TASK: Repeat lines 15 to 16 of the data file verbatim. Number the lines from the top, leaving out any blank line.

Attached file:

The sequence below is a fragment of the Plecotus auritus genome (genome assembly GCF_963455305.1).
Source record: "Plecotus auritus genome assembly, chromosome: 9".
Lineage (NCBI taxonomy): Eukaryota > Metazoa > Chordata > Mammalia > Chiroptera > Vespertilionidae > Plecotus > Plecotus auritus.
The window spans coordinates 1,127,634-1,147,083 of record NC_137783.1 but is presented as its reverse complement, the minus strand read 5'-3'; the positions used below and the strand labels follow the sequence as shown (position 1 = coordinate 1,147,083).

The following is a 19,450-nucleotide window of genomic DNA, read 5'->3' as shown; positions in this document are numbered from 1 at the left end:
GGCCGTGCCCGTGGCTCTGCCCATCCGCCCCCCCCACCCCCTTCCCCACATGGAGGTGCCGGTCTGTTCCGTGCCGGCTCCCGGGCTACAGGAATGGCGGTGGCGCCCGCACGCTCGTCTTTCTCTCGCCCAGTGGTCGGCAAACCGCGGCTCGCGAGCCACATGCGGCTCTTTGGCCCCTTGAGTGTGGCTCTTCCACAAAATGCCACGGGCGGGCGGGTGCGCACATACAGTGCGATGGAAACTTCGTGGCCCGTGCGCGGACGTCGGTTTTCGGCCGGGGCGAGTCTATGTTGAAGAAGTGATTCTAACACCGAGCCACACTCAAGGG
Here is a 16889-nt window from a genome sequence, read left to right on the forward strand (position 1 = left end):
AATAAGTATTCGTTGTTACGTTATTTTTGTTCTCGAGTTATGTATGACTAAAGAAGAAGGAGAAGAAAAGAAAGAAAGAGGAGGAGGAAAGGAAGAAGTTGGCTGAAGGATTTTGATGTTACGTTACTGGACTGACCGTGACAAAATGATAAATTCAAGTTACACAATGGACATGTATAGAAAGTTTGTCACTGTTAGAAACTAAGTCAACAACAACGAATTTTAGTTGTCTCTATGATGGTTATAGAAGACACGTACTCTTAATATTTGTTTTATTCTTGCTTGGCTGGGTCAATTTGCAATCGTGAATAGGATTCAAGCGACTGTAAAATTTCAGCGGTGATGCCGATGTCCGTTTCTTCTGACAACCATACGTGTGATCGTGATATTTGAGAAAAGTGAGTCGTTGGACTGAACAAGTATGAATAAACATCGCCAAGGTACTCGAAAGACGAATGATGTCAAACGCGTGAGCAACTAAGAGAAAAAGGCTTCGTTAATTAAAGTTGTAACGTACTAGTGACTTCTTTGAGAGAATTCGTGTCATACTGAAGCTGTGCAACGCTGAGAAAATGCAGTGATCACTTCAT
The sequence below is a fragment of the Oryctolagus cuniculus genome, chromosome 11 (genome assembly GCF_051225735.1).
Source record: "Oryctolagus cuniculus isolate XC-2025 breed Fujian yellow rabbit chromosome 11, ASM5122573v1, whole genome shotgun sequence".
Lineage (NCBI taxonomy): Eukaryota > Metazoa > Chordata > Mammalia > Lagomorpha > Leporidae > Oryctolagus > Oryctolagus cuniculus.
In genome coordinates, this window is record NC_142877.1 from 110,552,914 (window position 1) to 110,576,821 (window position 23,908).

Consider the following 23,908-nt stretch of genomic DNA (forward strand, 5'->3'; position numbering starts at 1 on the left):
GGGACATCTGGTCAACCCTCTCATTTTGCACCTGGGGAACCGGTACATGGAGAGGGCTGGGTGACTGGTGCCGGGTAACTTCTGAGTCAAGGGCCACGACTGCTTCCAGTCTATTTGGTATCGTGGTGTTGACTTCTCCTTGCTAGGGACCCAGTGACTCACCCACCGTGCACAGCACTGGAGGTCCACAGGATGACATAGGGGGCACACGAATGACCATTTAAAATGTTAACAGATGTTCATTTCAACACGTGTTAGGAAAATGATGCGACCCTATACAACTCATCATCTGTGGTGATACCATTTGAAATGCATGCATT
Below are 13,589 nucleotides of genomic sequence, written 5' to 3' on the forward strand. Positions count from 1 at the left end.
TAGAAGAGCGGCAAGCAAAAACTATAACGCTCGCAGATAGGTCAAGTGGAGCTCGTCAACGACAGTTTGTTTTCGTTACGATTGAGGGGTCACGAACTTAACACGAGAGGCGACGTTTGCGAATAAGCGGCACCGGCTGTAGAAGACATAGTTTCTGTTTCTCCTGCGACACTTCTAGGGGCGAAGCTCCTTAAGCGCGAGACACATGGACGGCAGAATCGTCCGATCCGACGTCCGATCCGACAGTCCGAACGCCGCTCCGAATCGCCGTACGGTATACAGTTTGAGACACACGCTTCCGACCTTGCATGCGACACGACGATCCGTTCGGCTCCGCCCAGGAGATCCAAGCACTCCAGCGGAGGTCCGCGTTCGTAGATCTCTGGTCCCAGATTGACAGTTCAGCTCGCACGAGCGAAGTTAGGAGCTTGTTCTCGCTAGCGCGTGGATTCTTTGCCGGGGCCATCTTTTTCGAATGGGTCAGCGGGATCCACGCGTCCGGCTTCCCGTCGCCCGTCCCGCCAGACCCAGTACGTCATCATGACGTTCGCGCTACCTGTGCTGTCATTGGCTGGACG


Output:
Below are 13,589 nucleotides of genomic sequence, written 5' to 3' on the forward strand. Positions count from 1 at the left end.
TAGAAGAGCGGCAAGCAAAAACTATAACGCTCGCAGATAGGTCAAGTGGAGCTCGTCAACGACAGTTTGTTTTCGTTACGATTGAGGGGTCACGAACTTAACACGAGAGGCGACGTTTGCGAATAAGCGGCACCGGCTGTAGAAGACATAGTTTCTGTTTCTCCTGCGACACTTCTAGGGGCGAAGCTCCTTAAGCGCGAGACACATGGACGGCAGAATCGTCCGATCCGACGTCCGATCCGACAGTCCGAACGCCGCTCCGAATCGCCGTACGGTATACAGTTTGAGACACACGCTTCCGACCTTGCATGCGACACGACGATCCGTTCGGCTCCGCCCAGGAGATCCAAGCACTCCAGCGGAGGTCCGCGTTCGTAGATCTCTGGTCCCAGATTGACAGTTCAGCTCGCACGAGCGAAGTTAGGAGCTTGTTCTCGCTAGCGCGTGGATTCTTTGCCGGGGCCATCTTTTTCGAATGGGTCAGCGGGATCCACGCGTCCGGCTTCCCGTCGCCCGTCCCGCCAGACCCAGTACGTCATCATGACGTTCGCGCTACCTGTGCTGTCATTGGCTGGACG